Magnesium surgical implants can be designed to biodegrade, promote bone growth
(Phys.org) —Ask anyone who has a surgical pin in their body, and they likely will tell you they wish it would just go away.
Team developing mobile DNA test for HIV
(Phys.org) —Rice University bioengineers are developing a simple, highly accurate test to detect signs of HIV and its progress in patients in resource-poor settings.
Brazil's Sao Paulo state bans animal testing
The southeastern Brazilian state of Sao Paulo on Thursday banned animal testing in research for the cosmetics, perfume and personal care industry,
Steroids may persist longer in the environment than expected
Assessing the risk posed to aquatic organisms by the discharge of certain steroids and pharmaceutical products into waterways is often based on a belief that as the compounds degrade, the ecological risks ...
GE takes stake in First Solar; to share technology (Update)
GE and First Solar, Inc. will join their competing thin-film solar panel technologies in an effort to improve efficiency and decrease costs.
'Chemometer' offers easy way to test for dangerous pollutants
Imagine being able to test air or water for the presence of toxic metals – and many other potentially dangerous pollutants – with a device as easy to use as a home pregnancy kit, and with on-the-spot results as simple ...
First dual-action compound kills cancer cells, stops them from spreading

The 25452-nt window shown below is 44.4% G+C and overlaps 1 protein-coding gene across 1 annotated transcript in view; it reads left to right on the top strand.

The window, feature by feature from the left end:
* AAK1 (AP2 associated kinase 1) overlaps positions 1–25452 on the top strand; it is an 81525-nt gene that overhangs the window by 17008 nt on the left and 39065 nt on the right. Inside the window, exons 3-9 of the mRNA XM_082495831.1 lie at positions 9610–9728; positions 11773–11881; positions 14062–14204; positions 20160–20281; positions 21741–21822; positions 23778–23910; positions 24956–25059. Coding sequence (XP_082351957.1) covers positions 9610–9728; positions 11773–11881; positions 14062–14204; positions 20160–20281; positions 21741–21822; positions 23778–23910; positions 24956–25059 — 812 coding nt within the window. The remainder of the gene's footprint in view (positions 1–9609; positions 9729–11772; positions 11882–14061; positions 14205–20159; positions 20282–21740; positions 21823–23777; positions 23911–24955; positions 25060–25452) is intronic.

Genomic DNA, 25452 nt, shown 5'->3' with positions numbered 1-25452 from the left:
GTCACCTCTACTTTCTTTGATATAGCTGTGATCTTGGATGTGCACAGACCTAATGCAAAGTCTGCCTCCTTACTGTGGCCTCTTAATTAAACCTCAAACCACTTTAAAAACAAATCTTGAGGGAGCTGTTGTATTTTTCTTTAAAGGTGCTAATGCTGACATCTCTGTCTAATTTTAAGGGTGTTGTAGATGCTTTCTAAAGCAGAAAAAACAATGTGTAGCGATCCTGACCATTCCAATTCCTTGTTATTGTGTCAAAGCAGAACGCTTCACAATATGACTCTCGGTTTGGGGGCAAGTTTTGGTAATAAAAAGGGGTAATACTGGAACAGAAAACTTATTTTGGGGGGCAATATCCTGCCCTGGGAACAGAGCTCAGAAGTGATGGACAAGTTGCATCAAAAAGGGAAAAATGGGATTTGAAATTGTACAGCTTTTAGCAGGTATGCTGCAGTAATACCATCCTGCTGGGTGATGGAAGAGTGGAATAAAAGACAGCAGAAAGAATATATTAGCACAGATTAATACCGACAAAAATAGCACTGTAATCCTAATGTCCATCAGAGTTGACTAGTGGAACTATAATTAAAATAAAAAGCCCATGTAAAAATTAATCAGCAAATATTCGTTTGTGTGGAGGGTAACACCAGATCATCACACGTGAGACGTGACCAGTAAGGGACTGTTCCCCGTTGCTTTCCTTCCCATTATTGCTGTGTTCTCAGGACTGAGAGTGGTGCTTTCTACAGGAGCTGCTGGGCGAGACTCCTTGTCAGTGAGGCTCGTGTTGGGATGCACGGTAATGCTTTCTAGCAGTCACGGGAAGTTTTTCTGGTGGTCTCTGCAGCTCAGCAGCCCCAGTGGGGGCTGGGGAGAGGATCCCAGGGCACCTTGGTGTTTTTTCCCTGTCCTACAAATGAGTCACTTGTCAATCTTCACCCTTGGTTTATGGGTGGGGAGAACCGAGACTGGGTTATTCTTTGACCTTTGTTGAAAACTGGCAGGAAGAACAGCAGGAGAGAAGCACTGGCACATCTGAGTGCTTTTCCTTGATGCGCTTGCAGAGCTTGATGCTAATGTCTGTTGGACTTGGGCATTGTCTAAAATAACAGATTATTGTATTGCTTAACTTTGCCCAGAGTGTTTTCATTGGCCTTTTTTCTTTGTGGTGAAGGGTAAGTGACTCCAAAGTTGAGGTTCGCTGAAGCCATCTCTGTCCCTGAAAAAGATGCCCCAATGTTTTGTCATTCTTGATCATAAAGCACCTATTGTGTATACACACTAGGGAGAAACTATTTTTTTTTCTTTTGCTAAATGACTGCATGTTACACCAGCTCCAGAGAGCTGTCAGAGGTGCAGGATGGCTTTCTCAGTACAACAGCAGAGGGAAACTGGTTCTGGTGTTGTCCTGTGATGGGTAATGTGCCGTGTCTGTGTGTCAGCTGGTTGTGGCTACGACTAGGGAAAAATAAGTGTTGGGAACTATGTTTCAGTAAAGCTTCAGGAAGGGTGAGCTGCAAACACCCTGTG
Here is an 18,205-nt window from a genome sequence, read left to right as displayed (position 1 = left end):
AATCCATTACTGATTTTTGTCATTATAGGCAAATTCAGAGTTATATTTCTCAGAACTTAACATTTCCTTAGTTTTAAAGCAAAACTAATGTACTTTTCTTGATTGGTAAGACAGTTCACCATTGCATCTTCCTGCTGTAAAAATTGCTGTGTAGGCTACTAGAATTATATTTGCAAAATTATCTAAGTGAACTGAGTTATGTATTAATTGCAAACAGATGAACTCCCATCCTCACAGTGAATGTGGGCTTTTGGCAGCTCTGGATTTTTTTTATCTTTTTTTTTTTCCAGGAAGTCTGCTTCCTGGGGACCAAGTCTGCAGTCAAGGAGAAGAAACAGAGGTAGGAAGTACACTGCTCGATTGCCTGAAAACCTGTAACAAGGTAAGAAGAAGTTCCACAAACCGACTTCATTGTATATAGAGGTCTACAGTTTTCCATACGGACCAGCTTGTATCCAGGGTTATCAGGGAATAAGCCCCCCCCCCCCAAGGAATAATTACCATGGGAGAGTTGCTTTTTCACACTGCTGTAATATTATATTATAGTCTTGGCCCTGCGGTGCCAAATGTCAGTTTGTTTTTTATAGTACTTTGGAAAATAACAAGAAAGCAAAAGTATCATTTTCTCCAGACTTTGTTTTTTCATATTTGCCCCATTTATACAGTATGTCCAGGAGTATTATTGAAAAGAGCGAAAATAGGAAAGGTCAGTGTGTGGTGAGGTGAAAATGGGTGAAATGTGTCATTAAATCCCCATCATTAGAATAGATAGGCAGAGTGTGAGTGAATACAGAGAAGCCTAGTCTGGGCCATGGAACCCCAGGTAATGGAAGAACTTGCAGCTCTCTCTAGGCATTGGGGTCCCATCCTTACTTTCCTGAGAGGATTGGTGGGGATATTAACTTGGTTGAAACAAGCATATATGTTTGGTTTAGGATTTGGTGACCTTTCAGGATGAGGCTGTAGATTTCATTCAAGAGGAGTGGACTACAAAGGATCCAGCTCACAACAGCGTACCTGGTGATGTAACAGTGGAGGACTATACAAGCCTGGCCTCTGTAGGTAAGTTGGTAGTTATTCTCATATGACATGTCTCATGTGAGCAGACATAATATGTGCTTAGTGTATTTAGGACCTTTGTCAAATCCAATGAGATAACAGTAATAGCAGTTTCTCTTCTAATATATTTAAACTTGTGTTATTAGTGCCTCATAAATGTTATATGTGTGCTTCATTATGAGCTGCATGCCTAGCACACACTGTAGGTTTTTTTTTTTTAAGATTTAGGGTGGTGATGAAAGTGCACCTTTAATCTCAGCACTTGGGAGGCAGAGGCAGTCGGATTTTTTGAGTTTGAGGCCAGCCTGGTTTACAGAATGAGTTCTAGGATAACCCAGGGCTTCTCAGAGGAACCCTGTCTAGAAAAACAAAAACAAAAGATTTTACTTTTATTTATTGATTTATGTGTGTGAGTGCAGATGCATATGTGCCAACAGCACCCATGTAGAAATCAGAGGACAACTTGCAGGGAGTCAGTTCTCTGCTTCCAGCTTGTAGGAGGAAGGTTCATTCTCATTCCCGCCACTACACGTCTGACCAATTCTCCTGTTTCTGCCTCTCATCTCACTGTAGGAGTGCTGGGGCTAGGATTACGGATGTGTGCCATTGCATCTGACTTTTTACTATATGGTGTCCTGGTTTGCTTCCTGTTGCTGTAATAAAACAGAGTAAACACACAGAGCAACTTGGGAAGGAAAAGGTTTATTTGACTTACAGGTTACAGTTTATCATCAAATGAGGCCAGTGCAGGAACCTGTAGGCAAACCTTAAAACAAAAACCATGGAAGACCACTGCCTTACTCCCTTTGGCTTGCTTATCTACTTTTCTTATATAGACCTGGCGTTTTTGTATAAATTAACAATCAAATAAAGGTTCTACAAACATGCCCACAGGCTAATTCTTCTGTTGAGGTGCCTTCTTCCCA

Scientists are reporting development and successful lab tests on the first potential drug to pack a lethal one-two punch against melanoma skin cancer cells. Hit number one destroys cells in the main tumor, ...
Perfect skin: More touchy-feely robots
Robots could become a lot more 'sensitive' thanks to new artificial skins and sensor technologies developed by European scientists. Leading to better robotic platforms that could one day be used in industry, ...
Satirical US news site The Onion apparently hacked by Syrians
The Twitter feed of satirical US news website The Onion was hacked Monday by a Syrian group aiming to inject its own sardonic spin on the deadly conflict.
Virus helps scientists identify 'who's who' among two veggie enemies
Natural warfare between a virus and a Pseudomonas bacterium is helping U.S. Department of Agriculture (USDA) scientists continue to learn about the bacterium's ability to kill arugula, broccoli, and several ...
Researchers unveil first artificial enzyme created by evolution in test tube
(Phys.org)—There's a wobbly new biochemical structure in Burckhard Seelig's lab at the University of Minnesota that may resemble what enzymes looked like billions of years ago, when life on earth began ...
Study of friction reveals clues about arthritis
(Phys.org)—A new, noninvasive, and low-cost method for the early detection and monitoring of osteoarthritis (arthritis caused by wear and tear) may be on its way, thanks to research by UC Santa Barbara ...
US airline halts transport of monkeys for lab tests
Animal rights activists claimed a major victory Tuesday in their campaign to stop global airlines from transporting monkeys for use in laboratory experiments.
Frog-in-bucket-of-milk folklore leads to potential new antibiotics
Following up on an ancient Russian way of keeping milk from going sour—by putting a frog in the bucket of milk—scientists have identified a wealth of new antibiotic substances in the skin of the Russian ...